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Basic legal requirements for limited companies

Now you have registered your new Limited Company, you must follow a number of statutory requirements to remain on the right side of Companies House and the law. Thankfully over the years the Government has simplified the administration requirements for smaller companies.

Here are some of the more prominent issues:
  • The Company Register - All companies must have a company register, often referred to as the statutory books. The company register is used to record the current directors, secretaries and shareholders, any mortgages, charges or debentures as well as any movement in shares between the shareholders and the company. The company register is usually kept at the registered office address of the company.

  • Filing of Annual Return - Every company director has a personal responsibility to deliver statutory documents to Companies House as and when required by the Companies Acts. This includes, in particular the annual return and accounts. Every company must file an annual return with Companies House at least once every 12 months. This document is a snapshot of certain information about the companys affairs (including the directors, registered office address, shareholders and share capital) as at a particular date in the year, known as its made-up date. This is usually the anniversary of the date of the companys incorporation, or the made-up date of the previous annual return registered at Companies House. The annual return must be delivered to Companies House within 28 days of the made-up date. This information is made available for inspection by the public so that they can make informed decisions about companies that they may wish to invest in or do business with.

  • Filing of Annual Accounts - As well as the annual return, every company must file a set of annual accounts which report on the performance and activities of the company during the financial year. The financial year is also known as the Accounting Reference Period. For a new company, this period starts on the day of its incorporation and ends on the Accounting Reference Date (ARD) or within 7 days either side of the ARD if this is more convenient. For all new companies, the ARD is automatically set as a year after the last day in the month that the company was incorporated. For example, if your company was formed on 12 January 2009, its financial year starts on that day and its ARD would be 31 January 2010 and 31 January each year thereafter. For a private company, the first set of accounts must be delivered to Companies House within 22 months of the date of incorporation (or 21 months for accounts starting on or after 6 April 2008). Subsequent accounts should be filed within ten months of the company's ARD (or nine months for accounts starting on or after 6 April 2008). The deadline for delivery is calculated to the exact day.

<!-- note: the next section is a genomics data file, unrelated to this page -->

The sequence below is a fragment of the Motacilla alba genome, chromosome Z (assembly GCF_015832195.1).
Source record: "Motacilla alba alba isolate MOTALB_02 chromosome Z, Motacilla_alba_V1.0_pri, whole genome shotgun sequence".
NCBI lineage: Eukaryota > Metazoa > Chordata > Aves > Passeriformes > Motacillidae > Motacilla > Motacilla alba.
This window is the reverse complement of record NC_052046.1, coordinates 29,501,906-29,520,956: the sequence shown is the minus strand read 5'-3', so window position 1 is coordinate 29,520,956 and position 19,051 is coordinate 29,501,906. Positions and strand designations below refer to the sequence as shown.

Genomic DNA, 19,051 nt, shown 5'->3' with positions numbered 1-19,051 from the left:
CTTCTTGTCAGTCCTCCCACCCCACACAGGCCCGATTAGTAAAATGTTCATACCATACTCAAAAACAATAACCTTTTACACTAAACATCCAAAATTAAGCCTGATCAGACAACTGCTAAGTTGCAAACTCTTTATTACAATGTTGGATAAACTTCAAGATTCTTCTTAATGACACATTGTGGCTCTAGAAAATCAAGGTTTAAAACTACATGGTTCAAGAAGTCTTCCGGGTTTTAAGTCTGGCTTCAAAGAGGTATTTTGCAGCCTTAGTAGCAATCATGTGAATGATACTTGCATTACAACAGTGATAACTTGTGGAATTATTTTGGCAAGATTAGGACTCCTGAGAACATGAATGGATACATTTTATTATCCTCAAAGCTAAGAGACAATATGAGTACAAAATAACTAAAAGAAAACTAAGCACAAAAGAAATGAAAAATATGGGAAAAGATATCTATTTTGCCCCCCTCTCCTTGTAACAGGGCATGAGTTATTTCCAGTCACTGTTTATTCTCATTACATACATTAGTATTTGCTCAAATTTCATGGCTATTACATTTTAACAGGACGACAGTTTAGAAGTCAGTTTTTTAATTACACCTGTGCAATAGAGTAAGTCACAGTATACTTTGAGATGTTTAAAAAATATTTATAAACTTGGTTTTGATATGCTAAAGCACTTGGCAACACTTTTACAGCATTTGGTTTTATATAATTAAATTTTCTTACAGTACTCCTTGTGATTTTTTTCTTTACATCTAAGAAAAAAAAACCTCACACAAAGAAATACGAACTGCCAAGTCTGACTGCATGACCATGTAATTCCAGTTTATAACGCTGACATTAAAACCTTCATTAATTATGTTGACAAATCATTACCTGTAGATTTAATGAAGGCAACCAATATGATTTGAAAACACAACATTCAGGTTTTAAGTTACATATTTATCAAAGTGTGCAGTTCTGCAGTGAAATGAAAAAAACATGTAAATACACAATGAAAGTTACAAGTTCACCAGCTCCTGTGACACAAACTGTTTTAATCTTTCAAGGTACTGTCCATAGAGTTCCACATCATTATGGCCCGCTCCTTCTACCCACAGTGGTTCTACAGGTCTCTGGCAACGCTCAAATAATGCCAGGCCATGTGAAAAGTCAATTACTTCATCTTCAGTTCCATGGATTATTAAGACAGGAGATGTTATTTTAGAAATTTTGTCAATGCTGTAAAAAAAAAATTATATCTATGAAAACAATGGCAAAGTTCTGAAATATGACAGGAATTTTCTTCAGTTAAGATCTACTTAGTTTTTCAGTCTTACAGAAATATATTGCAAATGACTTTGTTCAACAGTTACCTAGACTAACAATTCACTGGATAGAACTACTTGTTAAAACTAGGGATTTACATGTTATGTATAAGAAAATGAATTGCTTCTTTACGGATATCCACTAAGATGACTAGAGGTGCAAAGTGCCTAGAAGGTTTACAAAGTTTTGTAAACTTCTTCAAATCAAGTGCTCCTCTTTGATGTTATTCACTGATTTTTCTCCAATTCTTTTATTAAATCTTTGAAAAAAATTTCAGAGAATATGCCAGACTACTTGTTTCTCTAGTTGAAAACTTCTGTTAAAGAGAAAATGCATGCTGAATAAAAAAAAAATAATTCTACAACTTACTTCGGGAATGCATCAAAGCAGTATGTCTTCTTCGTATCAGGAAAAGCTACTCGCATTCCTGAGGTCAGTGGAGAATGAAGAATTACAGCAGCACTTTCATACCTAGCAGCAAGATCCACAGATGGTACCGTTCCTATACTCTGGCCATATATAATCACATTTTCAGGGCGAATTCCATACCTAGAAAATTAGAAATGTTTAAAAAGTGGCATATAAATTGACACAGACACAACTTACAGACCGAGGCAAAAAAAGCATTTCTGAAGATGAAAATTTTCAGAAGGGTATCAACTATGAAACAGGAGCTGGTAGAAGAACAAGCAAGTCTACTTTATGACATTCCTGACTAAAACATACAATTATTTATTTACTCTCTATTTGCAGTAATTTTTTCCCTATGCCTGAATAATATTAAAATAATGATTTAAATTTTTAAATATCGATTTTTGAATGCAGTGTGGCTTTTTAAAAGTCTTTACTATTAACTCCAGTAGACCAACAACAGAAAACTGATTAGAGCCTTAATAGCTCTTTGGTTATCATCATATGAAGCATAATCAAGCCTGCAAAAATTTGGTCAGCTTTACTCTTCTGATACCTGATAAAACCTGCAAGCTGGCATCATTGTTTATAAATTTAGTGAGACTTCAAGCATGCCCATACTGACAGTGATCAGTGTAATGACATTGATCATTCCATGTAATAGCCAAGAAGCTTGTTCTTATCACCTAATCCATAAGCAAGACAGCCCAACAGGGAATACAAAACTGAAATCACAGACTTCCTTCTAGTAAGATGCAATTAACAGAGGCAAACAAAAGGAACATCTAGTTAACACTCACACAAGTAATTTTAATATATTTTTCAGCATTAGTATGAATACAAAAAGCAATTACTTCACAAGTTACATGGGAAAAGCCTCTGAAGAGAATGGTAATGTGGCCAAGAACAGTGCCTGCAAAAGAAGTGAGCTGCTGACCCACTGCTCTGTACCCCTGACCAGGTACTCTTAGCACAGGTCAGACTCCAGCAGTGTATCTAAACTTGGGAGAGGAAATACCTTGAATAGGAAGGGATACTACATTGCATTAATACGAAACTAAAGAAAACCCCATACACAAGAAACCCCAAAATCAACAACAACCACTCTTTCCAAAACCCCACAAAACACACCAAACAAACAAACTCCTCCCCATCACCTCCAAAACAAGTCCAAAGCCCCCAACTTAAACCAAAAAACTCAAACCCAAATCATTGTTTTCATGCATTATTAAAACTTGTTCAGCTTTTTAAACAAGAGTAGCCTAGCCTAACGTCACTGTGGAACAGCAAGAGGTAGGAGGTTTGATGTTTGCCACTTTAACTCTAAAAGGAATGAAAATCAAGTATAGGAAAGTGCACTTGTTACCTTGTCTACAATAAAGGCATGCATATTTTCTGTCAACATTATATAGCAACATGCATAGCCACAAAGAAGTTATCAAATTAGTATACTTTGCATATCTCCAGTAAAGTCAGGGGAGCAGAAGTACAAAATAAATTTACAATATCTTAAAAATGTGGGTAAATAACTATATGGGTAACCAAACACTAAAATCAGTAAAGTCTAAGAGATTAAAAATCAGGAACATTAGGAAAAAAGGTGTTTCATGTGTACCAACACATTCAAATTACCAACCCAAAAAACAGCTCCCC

• Certificate of Incorporation - The Companies Act states that every limited company must have a Certificate of Incorporation that is available to view upon request.

  • Company Name Plate - Every company must have a name plate displayed outside the registered office address. This is interesting as many individuals setting up limited companies work from home and often find it unnecessary to have a name plate for the company outside their house. None the less it is a mandatory requirement of the Companies Act.

  • Notification of Changes - You must notify any changes you make to the company in terms of appointing, resigning and modifying the details of directors or the company secretary. You must also inform them of any changes in allocating and repurchasing shares; increasing, decreasing or creating a new share capital; changing the articles; changing the registered office and any other change that would affect the records held at Companies House.

  • Insolvency - To continue trading under your company name when you are aware that the company is insolvent is a criminal offence and may result in criminal prosecution. Always be aware of the companys financial position and exercise the correct procedures to wind up a company.

  • Voluntary Liquidation - If you decide that you do not need a company that you have set up, you should consider putting it into voluntary liquidation or apply for it to be struck off the register.

How can I simplify my legal obligations with Companies House?

The basic principles for remaining compliant with Companies House are:
  • to make yourself aware of the important dates that will affect your company

  • to familiarise yourself with and abide by the mandatory responsibilities of the officers, which includes submitting the annual return and accounts, and informing Companies House of any changes to the structure of your company.

As well as helping you to avoid any late filing or other penalties - for the director(s) and the company - these principles should help to protect your company's reputation.

How can I find out more about my responsibilities?

Remember, whilst you may use an accountant to help with your responsibilities, the ultimate responsibility to deliver accounts and other statutory documents rests entirely with the directors.

As well as statutory forms, Companies House publishes a number of detailed guides and frequently asked questions that may be of interest to new directors and company secretaries, including:
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